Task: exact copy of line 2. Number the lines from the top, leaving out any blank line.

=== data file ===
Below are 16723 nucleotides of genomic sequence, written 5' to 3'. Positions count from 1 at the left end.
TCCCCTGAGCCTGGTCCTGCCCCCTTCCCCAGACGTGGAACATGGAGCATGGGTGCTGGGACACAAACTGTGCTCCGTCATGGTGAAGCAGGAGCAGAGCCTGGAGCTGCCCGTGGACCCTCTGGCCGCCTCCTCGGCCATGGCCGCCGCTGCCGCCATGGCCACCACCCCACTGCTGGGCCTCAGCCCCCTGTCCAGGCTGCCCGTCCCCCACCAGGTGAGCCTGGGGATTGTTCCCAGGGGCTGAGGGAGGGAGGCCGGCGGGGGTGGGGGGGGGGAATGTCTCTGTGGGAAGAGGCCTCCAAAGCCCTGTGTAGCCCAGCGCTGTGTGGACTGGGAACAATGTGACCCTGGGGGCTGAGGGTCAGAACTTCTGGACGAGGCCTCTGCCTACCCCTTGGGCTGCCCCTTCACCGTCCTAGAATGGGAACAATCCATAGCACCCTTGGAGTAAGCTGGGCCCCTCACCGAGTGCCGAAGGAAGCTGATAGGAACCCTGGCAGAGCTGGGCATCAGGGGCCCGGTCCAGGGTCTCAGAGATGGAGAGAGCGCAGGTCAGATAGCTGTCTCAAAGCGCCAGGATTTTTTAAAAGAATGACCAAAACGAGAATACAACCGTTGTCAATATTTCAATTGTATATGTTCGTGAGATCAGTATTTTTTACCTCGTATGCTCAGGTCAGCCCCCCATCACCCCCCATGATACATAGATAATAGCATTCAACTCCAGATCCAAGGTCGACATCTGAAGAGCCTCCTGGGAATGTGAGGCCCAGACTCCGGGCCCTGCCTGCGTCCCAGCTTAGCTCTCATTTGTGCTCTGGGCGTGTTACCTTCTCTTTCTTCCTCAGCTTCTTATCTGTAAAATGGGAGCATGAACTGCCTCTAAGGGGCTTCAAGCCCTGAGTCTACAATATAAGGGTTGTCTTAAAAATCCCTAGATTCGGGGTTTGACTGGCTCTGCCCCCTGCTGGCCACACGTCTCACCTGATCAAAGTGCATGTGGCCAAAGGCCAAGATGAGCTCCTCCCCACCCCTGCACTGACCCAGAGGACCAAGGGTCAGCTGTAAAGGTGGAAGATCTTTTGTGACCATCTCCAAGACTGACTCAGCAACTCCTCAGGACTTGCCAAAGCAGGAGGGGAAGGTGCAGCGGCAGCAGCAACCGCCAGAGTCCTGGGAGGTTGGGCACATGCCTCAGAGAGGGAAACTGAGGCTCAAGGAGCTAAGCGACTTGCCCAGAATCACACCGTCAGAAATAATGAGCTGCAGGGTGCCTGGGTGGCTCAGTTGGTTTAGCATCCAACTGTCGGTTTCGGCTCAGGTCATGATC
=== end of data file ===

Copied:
TCCCCTGAGCCTGGTCCTGCCCCCTTCCCCAGACGTGGAACATGGAGCATGGGTGCTGGGACACAAACTGTGCTCCGTCATGGTGAAGCAGGAGCAGAGCCTGGAGCTGCCCGTGGACCCTCTGGCCGCCTCCTCGGCCATGGCCGCCGCTGCCGCCATGGCCACCACCCCACTGCTGGGCCTCAGCCCCCTGTCCAGGCTGCCCGTCCCCCACCAGGTGAGCCTGGGGATTGTTCCCAGGGGCTGAGGGAGGGAGGCCGGCGGGGGTGGGGGGGGGGAATGTCTCTGTGGGAAGAGGCCTCCAAAGCCCTGTGTAGCCCAGCGCTGTGTGGACTGGGAACAATGTGACCCTGGGGGCTGAGGGTCAGAACTTCTGGACGAGGCCTCTGCCTACCCCTTGGGCTGCCCCTTCACCGTCCTAGAATGGGAACAATCCATAGCACCCTTGGAGTAAGCTGGGCCCCTCACCGAGTGCCGAAGGAAGCTGATAGGAACCCTGGCAGAGCTGGGCATCAGGGGCCCGGTCCAGGGTCTCAGAGATGGAGAGAGCGCAGGTCAGATAGCTGTCTCAAAGCGCCAGGATTTTTTAAAAGAATGACCAAAACGAGAATACAACCGTTGTCAATATTTCAATTGTATATGTTCGTGAGATCAGTATTTTTTACCTCGTATGCTCAGGTCAGCCCCCCATCACCCCCCATGATACATAGATAATAGCATTCAACTCCAGATCCAAGGTCGACATCTGAAGAGCCTCCTGGGAATGTGAGGCCCAGACTCCGGGCCCTGCCTGCGTCCCAGCTTAGCTCTCATTTGTGCTCTGGGCGTGTTACCTTCTCTTTCTTCCTCAGCTTCTTATCTGTAAAATGGGAGCATGAACTGCCTCTAAGGGGCTTCAAGCCCTGAGTCTACAATATAAGGGTTGTCTTAAAAATCCCTAGATTCGGGGTTTGACTGGCTCTGCCCCCTGCTGGCCACACGTCTCACCTGATCAAAGTGCATGTGGCCAAAGGCCAAGATGAGCTCCTCCCCACCCCTGCACTGACCCAGAGGACCAAGGGTCAGCTGTAAAGGTGGAAGATCTTTTGTGACCATCTCCAAGACTGACTCAGCAACTCCTCAGGACTTGCCAAAGCAGGAGGGGAAGGTGCAGCGGCAGCAGCAACCGCCAGAGTCCTGGGAGGTTGGGCACATGCCTCAGAGAGGGAAACTGAGGCTCAAGGAGCTAAGCGACTTGCCCAGAATCACACCGTCAGAAATAATGAGCTGCAGGGTGCCTGGGTGGCTCAGTTGGTTTAGCATCCAACTGTCGGTTTCGGCTCAGGTCATGATC